Issue 3: Letter from the Editor
Alas, the crew is back from the ONA Conference in Los Angeles where we networked with professionals in the Journalism industry from all over the world. Over the course of three days there were various workshops, career fairs, mixers, all in order to help fellow journalists hone their craft. For some this meant moving into other ventures.
What I gathered from talking to representatives from the LA Times, Gannett, as well as others is that social media is key. I guess it's time to get purge the old tweets from high school and start using social media like Twitter and Instagram as a way to connect and gather news. I also learned from a colleague that journalists like their coffee, free food, and booze. It was an informative conference to say the least.
In this issue, we keep with the theme of social media by taking a closer look at the benefits of maintaining an active social media presence. While keeping your head in the sand about social media might seem like an easy way out, it is not quite logical. In fact, what I learned from my time at the conference is that job recruiters will research your social media footprint to gather your web skills and ability to properly utilize an online platform to promote or inform.
In other news, writer Jacob Hirsohn reviews the albums you've probably been obsessing over (for better or worse) as of recent.
While Drake's name undoubtedly elicits gasps and bowing motions, Jacob takes a less popular stance and explains why Drake's music has become overrated in recent years.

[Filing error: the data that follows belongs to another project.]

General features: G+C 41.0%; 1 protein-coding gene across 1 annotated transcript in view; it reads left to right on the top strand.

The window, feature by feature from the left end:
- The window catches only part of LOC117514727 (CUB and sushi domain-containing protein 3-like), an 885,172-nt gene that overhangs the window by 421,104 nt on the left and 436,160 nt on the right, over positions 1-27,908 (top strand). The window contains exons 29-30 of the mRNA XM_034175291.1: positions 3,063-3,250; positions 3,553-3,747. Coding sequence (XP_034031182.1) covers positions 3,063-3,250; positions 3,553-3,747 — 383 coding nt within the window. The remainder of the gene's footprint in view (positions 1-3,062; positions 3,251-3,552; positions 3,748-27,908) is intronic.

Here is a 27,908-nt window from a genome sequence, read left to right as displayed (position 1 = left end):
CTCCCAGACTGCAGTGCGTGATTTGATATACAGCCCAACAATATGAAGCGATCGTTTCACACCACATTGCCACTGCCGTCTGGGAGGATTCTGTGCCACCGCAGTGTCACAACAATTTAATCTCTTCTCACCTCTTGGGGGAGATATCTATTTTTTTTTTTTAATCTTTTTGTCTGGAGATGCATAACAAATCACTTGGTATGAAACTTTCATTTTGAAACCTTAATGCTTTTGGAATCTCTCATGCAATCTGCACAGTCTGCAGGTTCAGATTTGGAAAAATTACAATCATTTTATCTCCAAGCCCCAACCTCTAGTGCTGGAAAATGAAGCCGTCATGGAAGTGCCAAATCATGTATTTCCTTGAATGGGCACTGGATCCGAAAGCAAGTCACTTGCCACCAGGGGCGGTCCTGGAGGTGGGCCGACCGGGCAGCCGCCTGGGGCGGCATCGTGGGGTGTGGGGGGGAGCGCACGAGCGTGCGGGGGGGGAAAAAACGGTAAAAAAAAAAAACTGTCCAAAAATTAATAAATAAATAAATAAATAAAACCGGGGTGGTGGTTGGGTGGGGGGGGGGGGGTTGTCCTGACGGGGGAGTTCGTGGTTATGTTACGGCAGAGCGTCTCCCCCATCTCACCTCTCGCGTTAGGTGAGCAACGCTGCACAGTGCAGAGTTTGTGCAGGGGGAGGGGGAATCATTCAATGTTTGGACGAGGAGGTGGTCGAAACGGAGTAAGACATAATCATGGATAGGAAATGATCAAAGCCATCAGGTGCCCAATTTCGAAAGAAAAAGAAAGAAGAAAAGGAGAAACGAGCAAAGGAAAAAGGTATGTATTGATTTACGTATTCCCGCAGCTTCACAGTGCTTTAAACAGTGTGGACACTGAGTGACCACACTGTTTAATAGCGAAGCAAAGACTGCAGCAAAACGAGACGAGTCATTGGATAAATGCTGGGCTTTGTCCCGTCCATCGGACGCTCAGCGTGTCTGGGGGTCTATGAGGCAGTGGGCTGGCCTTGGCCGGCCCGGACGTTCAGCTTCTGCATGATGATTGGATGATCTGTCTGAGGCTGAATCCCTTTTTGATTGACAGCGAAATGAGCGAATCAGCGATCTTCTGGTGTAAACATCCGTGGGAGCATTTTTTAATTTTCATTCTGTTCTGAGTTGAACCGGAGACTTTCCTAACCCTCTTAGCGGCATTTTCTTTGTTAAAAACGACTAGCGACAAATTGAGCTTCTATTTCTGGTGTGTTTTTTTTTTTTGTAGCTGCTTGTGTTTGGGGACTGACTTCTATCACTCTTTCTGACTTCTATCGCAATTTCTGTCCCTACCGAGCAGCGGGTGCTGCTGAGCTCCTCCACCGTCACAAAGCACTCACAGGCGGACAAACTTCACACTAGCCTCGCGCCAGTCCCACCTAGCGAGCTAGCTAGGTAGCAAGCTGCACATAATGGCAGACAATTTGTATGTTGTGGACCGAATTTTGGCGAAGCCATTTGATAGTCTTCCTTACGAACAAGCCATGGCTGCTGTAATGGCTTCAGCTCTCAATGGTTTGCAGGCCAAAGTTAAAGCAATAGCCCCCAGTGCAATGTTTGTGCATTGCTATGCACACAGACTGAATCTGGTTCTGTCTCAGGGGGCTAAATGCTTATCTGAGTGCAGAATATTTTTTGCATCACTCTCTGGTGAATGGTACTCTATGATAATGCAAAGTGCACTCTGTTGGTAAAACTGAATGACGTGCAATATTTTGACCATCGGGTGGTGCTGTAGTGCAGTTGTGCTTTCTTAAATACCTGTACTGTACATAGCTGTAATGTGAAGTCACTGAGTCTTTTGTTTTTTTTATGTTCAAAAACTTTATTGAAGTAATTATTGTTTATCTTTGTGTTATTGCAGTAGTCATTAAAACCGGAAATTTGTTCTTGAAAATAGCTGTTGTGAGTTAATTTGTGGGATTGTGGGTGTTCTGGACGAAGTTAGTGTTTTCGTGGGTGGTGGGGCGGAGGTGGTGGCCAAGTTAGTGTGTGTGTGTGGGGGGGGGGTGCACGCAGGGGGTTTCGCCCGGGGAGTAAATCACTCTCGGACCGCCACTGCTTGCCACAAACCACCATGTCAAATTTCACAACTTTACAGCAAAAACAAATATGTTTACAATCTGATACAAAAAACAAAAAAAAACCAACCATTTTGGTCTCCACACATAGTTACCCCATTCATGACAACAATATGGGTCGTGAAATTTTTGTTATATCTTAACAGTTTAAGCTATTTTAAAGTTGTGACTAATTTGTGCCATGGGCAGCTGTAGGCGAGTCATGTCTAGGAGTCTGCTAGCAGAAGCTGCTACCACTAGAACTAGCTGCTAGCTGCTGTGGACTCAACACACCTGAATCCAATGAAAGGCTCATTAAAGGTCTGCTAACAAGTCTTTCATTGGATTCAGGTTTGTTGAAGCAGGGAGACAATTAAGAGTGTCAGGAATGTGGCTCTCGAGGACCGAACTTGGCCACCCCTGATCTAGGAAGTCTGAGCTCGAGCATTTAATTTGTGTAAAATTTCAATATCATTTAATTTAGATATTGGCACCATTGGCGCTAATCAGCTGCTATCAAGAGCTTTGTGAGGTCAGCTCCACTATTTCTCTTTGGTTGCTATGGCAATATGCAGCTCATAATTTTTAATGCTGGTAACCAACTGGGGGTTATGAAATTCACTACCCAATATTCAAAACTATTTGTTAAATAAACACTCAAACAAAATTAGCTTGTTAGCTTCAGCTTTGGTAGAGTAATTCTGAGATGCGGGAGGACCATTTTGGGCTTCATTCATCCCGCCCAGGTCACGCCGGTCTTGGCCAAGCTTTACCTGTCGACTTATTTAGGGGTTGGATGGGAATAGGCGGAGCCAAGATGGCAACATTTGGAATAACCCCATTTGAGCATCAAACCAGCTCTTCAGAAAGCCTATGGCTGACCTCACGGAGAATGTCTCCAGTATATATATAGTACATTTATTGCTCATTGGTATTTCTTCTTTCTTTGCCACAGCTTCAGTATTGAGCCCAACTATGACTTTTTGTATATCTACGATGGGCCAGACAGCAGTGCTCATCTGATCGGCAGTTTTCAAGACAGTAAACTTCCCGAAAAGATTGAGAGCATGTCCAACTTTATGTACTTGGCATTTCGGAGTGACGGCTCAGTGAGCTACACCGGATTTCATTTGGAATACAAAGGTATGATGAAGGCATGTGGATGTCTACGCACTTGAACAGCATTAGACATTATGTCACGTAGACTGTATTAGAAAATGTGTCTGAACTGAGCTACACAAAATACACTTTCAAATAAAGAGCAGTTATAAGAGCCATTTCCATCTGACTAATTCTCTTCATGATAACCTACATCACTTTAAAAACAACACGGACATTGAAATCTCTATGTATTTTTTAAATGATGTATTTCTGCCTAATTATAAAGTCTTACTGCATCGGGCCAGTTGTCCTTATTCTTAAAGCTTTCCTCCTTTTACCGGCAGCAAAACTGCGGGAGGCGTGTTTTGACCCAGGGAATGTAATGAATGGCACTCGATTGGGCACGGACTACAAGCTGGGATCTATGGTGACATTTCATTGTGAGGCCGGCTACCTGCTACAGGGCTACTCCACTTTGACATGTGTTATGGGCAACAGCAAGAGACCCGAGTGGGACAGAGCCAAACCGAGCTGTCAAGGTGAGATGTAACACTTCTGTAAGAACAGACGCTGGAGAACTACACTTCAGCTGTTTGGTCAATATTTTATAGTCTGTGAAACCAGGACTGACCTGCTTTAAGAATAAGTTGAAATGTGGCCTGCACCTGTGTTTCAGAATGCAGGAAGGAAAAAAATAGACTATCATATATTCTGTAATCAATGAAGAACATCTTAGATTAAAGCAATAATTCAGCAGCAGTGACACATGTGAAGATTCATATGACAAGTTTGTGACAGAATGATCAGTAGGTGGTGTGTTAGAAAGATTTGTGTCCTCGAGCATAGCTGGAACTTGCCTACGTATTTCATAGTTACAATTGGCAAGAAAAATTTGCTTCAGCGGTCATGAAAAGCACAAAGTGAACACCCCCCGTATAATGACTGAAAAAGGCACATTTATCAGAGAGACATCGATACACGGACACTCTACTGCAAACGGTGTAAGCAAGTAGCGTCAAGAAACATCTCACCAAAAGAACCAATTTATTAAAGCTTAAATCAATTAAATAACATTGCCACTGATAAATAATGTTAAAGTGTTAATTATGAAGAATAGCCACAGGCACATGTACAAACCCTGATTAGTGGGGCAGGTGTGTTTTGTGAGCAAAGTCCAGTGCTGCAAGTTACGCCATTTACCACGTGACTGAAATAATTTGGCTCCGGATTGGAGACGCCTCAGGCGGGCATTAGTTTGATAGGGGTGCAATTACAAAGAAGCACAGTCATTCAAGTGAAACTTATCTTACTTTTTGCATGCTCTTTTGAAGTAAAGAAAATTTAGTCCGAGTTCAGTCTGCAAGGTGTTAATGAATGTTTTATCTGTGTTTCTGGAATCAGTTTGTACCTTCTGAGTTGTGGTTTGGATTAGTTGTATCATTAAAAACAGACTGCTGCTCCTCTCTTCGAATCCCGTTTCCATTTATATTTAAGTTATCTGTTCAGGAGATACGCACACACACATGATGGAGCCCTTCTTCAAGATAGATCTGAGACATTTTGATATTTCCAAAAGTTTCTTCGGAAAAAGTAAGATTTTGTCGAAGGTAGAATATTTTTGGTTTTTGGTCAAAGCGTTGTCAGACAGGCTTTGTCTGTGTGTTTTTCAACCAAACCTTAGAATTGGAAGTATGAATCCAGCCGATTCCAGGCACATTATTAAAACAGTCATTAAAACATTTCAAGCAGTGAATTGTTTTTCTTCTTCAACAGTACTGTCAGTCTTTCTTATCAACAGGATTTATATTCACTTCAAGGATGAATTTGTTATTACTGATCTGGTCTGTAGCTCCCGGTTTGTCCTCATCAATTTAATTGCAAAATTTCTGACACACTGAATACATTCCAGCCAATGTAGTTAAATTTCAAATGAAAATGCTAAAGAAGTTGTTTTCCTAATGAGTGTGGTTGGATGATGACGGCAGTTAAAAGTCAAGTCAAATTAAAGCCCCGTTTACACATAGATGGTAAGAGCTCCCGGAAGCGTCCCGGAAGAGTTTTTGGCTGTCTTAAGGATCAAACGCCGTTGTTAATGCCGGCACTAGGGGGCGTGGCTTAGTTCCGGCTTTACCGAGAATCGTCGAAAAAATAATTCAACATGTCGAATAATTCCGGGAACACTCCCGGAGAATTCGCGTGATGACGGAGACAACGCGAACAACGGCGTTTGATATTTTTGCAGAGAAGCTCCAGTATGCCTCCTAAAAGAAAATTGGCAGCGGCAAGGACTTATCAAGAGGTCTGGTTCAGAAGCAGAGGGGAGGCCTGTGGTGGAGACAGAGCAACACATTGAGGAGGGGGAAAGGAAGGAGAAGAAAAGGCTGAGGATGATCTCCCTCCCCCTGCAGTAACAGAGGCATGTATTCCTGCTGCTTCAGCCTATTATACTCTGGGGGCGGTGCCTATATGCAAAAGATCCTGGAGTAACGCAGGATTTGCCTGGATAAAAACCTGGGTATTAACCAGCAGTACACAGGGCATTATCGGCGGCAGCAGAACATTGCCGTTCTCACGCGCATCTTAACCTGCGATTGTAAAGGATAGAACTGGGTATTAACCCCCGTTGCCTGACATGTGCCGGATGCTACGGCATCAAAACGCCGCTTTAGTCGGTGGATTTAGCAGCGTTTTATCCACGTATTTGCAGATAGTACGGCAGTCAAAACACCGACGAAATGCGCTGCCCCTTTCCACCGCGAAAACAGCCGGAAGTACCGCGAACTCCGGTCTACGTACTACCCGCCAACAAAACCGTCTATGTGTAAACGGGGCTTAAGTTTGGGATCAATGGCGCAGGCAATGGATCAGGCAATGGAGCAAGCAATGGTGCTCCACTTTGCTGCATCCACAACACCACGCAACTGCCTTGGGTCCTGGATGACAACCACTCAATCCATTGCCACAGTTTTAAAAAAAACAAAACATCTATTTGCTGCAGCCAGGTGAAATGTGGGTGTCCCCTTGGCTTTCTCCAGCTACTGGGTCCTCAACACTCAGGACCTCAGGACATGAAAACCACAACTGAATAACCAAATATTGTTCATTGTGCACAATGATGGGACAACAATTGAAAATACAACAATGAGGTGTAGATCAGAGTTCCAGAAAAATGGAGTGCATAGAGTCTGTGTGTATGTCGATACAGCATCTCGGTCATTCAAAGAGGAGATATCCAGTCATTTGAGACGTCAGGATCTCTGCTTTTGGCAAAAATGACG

Equally anticipated album's include Fetty Wap's debut album, "1989" by Ryan Adams, and "Slim Season" by Young Thug. This is a popular time for hip hop music which seems to be dominating the mainstream.
Lastly, Health & Lifestyle Editor Bailey Peraita recounts the countless struggles in her life dealing with harassment from men. This is a persistent issue in society that women deal with and Bailey really drives it home with the message that men aren't entitled to sex and getting what they want. No example rings louder in my head then than the Isla Vista shootings last year in Santa Barbara.
While there may have been a mental illness in the case of Elliot Rogers, there is still the underlying issue of entitlement that certain men have that cause them to think that women belong to them or owe them something, as if they are property.
In Bailey's case, potentially dangerous situations didn't go much further than a general feeling of disgust or annoyance, but it only takes one tragedy to reevaluate society's problems.